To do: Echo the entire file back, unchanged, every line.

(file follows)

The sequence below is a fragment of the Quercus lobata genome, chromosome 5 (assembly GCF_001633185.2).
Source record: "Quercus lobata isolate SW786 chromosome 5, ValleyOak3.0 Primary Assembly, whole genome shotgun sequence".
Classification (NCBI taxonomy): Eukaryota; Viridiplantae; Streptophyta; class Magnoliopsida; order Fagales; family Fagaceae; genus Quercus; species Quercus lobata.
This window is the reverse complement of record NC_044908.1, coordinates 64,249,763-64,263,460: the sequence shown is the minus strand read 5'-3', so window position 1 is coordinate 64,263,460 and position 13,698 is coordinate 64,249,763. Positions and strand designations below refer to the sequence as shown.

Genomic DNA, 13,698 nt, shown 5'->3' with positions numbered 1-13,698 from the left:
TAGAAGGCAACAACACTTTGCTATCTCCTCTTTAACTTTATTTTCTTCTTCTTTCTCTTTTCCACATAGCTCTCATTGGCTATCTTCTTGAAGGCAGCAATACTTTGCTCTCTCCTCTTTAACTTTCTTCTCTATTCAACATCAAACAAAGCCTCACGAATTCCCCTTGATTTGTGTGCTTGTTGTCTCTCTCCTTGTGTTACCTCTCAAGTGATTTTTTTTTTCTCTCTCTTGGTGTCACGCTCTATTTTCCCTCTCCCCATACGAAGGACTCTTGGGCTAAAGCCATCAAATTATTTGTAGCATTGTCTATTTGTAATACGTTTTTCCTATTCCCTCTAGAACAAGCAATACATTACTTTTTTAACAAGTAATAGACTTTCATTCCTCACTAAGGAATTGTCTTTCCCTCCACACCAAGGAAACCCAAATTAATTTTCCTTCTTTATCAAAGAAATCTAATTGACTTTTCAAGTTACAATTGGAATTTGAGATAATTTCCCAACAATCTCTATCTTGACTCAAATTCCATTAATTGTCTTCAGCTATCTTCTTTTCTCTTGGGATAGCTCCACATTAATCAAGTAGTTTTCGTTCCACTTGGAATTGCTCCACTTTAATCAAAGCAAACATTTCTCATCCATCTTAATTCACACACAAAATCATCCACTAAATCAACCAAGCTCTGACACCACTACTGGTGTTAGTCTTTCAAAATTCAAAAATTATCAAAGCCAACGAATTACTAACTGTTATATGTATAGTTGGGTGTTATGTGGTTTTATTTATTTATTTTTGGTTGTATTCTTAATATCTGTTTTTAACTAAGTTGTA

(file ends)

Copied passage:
The sequence below is a fragment of the Quercus lobata genome, chromosome 5 (assembly GCF_001633185.2).
Source record: "Quercus lobata isolate SW786 chromosome 5, ValleyOak3.0 Primary Assembly, whole genome shotgun sequence".
Classification (NCBI taxonomy): Eukaryota; Viridiplantae; Streptophyta; class Magnoliopsida; order Fagales; family Fagaceae; genus Quercus; species Quercus lobata.
This window is the reverse complement of record NC_044908.1, coordinates 64,249,763-64,263,460: the sequence shown is the minus strand read 5'-3', so window position 1 is coordinate 64,263,460 and position 13,698 is coordinate 64,249,763. Positions and strand designations below refer to the sequence as shown.

Genomic DNA, 13,698 nt, shown 5'->3' with positions numbered 1-13,698 from the left:
TAGAAGGCAACAACACTTTGCTATCTCCTCTTTAACTTTATTTTCTTCTTCTTTCTCTTTTCCACATAGCTCTCATTGGCTATCTTCTTGAAGGCAGCAATACTTTGCTCTCTCCTCTTTAACTTTCTTCTCTATTCAACATCAAACAAAGCCTCACGAATTCCCCTTGATTTGTGTGCTTGTTGTCTCTCTCCTTGTGTTACCTCTCAAGTGATTTTTTTTTTCTCTCTCTTGGTGTCACGCTCTATTTTCCCTCTCCCCATACGAAGGACTCTTGGGCTAAAGCCATCAAATTATTTGTAGCATTGTCTATTTGTAATACGTTTTTCCTATTCCCTCTAGAACAAGCAATACATTACTTTTTTAACAAGTAATAGACTTTCATTCCTCACTAAGGAATTGTCTTTCCCTCCACACCAAGGAAACCCAAATTAATTTTCCTTCTTTATCAAAGAAATCTAATTGACTTTTCAAGTTACAATTGGAATTTGAGATAATTTCCCAACAATCTCTATCTTGACTCAAATTCCATTAATTGTCTTCAGCTATCTTCTTTTCTCTTGGGATAGCTCCACATTAATCAAGTAGTTTTCGTTCCACTTGGAATTGCTCCACTTTAATCAAAGCAAACATTTCTCATCCATCTTAATTCACACACAAAATCATCCACTAAATCAACCAAGCTCTGACACCACTACTGGTGTTAGTCTTTCAAAATTCAAAAATTATCAAAGCCAACGAATTACTAACTGTTATATGTATAGTTGGGTGTTATGTGGTTTTATTTATTTATTTTTGGTTGTATTCTTAATATCTGTTTTTAACTAAGTTGTA